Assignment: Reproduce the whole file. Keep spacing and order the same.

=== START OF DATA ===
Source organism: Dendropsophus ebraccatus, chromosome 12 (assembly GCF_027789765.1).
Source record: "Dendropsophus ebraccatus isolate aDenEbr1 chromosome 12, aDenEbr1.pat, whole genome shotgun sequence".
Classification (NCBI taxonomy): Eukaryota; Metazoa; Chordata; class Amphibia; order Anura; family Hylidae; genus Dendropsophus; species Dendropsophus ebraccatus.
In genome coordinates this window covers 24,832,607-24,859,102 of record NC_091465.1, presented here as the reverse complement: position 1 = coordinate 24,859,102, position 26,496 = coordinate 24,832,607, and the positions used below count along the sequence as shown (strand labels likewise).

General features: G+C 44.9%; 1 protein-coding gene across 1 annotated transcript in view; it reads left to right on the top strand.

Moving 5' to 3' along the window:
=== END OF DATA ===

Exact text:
Source organism: Dendropsophus ebraccatus, chromosome 12 (assembly GCF_027789765.1).
Source record: "Dendropsophus ebraccatus isolate aDenEbr1 chromosome 12, aDenEbr1.pat, whole genome shotgun sequence".
Classification (NCBI taxonomy): Eukaryota; Metazoa; Chordata; class Amphibia; order Anura; family Hylidae; genus Dendropsophus; species Dendropsophus ebraccatus.
In genome coordinates this window covers 24,832,607-24,859,102 of record NC_091465.1, presented here as the reverse complement: position 1 = coordinate 24,859,102, position 26,496 = coordinate 24,832,607, and the positions used below count along the sequence as shown (strand labels likewise).

General features: G+C 44.9%; 1 protein-coding gene across 1 annotated transcript in view; it reads left to right on the top strand.

Moving 5' to 3' along the window: